Asian Venture Capital Journal | 08 Sep 2010 | 16:28
Mezzanine’s role in Australia’s financing sector has grown in light of the economic crisis because, not only has it acted as an alternative to taking on senior debt – as banks became more stringent in their lending – but also to equity itself, says Gary Stead, Co-Founder and Managing Director of Shearwater Capital.
Stead tells AVCJ that Australia's shifting financing landscape has landed mezzanine with new bedfellows that it wouldn't have had to compete with in times past. "The alternative used to be senior debt. So the private equity funds would say, ‘do we really need to do mezzanine? Not really, because the banks will go an extra turn. They'll go to 6x; we'll push them to 6 1/2x. We don't really need this expensive mezzanine,'" Stead says. "The banks of today say, ‘we're at 3x; we're at 3 1/2x, take it or leave it,' and the private equity fund is then talking about writing an equity check for 40-45%. Then our capital becomes an alternative to equity, not to senior debt, and as an alternative to equity, I think we're good. We're cheaper."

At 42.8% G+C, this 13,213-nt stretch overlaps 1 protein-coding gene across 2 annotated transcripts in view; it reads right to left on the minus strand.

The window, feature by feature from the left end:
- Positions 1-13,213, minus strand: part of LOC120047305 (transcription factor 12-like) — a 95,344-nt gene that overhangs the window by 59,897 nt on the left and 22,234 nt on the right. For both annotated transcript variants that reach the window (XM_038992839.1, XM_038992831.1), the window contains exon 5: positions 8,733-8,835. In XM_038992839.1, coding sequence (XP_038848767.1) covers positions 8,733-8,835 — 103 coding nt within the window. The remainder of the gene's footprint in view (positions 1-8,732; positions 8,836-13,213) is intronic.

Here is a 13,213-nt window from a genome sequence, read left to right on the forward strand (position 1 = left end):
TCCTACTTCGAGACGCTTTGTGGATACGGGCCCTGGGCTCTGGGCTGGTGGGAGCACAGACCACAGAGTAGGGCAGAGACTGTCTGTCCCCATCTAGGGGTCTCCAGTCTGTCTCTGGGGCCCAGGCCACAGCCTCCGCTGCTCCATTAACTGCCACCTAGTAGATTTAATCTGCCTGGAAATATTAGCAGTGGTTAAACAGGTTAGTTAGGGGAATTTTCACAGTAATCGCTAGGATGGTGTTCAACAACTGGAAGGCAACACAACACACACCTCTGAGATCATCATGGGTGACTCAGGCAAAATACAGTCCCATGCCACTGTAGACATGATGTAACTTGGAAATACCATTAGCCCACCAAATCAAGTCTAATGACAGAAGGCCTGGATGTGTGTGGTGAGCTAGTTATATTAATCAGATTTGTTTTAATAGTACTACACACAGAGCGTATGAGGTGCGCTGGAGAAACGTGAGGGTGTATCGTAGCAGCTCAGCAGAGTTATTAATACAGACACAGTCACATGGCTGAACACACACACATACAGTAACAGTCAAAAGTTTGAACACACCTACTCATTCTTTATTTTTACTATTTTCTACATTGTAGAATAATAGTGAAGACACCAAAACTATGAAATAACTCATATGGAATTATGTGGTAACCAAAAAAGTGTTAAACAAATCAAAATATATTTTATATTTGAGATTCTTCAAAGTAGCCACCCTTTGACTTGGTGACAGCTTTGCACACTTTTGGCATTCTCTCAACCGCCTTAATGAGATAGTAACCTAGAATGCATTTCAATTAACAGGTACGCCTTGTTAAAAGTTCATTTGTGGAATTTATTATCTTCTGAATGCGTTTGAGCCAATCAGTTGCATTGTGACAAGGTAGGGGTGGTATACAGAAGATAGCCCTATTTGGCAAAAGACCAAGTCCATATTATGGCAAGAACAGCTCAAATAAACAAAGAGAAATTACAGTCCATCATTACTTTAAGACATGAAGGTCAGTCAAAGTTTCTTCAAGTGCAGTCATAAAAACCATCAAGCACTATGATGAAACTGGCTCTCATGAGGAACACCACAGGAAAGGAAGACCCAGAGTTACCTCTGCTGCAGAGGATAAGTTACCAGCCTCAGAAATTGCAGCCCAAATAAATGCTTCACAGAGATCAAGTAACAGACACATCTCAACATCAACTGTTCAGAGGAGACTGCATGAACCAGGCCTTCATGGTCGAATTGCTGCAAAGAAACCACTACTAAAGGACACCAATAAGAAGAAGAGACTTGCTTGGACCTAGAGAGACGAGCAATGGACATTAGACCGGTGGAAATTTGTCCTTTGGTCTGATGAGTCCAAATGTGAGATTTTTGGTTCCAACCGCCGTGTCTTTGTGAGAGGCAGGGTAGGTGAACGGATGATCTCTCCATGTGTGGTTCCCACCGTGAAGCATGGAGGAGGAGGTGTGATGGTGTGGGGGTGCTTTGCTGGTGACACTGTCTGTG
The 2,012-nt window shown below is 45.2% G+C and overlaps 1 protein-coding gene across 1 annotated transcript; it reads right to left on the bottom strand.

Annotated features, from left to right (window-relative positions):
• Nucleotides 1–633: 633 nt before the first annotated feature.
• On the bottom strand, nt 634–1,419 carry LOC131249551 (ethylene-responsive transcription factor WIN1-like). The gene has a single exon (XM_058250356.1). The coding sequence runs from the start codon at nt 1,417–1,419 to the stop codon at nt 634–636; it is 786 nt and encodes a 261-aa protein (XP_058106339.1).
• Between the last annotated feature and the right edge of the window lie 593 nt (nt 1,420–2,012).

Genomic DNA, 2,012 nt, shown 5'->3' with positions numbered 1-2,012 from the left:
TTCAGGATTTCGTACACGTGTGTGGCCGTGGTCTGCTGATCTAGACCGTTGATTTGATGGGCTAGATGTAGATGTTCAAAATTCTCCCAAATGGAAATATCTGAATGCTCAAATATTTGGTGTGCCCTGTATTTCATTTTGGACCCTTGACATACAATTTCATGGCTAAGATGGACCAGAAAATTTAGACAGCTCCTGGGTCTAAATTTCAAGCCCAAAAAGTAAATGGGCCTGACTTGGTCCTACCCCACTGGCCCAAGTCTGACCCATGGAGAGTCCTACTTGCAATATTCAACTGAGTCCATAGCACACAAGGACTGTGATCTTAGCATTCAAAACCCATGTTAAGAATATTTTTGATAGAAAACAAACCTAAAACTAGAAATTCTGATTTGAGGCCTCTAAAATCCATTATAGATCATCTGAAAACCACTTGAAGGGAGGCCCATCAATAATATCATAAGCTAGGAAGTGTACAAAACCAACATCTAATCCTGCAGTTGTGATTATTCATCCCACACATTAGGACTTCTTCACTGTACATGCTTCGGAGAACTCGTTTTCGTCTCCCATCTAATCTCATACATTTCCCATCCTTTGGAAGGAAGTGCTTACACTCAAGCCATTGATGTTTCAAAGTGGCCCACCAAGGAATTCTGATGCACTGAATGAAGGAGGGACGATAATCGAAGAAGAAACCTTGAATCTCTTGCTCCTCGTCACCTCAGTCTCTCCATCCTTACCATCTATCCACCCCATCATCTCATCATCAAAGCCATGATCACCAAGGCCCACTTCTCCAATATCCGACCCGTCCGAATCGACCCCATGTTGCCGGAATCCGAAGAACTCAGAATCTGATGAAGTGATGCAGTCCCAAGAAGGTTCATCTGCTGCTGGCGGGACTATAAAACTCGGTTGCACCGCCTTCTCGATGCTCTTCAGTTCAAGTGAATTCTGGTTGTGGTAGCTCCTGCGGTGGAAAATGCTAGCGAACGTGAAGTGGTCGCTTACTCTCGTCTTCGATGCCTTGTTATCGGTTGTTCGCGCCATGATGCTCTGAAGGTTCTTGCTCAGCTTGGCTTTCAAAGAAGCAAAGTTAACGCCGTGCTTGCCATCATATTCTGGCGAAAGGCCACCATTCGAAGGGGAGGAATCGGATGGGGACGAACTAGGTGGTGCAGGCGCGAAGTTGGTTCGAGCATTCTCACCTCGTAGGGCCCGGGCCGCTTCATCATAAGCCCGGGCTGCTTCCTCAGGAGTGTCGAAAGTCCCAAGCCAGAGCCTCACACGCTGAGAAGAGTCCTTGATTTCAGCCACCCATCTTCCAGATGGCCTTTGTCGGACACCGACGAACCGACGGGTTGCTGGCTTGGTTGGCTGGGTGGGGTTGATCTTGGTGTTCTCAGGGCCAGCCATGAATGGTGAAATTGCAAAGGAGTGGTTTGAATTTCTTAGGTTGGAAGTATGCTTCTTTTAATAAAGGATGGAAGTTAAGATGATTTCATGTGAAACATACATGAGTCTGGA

Stead additionally looks at the challenges private equity players face in Australia, and the avenues they still have available to them in terms of borrowing capital.
Updating your subscription status
In 2015, China is expected to experience a "new normal of growth". For private equity investors, China's new stage of growth represents huge opportunities: an increase of 270% in online consumption, the reform of over a hundred sovereign-owned enterprises, trillion-dollar investments into overseas infrastructure projects, the rising entrance of young entrepreneurs, and many more.
To be held on 28 and 29 May, the 14th annual AVCJ China Forum 2015 in Beijing will feature these exciting topics and bring together top-notch speakers from across the world.Join the premium industrial gathering of over 300 private equity professionals, regulators and senior executives for two days of mind-provoking discussions, networking and more.
28-29 May 2015, China World Summit Wing,Beijing
There is a feeling that now is a shrewd time to invest in Japan and take advantage of the favourable conditions for private equity. Valuations are low compared with the rest of Asia and strategic buyers and the IPO market are providing an attractive route for exits. There are also signs that corporate Japan is slowly coming around to engaging PE as a potential buyer for non-core assets and recent developments at the GPIF suggest that PE will be under strong consideration for allocations from pension funds in the near future as well as regional banks committing to the asset class right now.
The macro concerns that have been present for many years still remain in terms of low growth and currency depreciation but these are encouraging times for fund managers looking to both raise capital from Japanese LPs and make investments.
245-26 June 2015, Conrad Hotel, Tokyo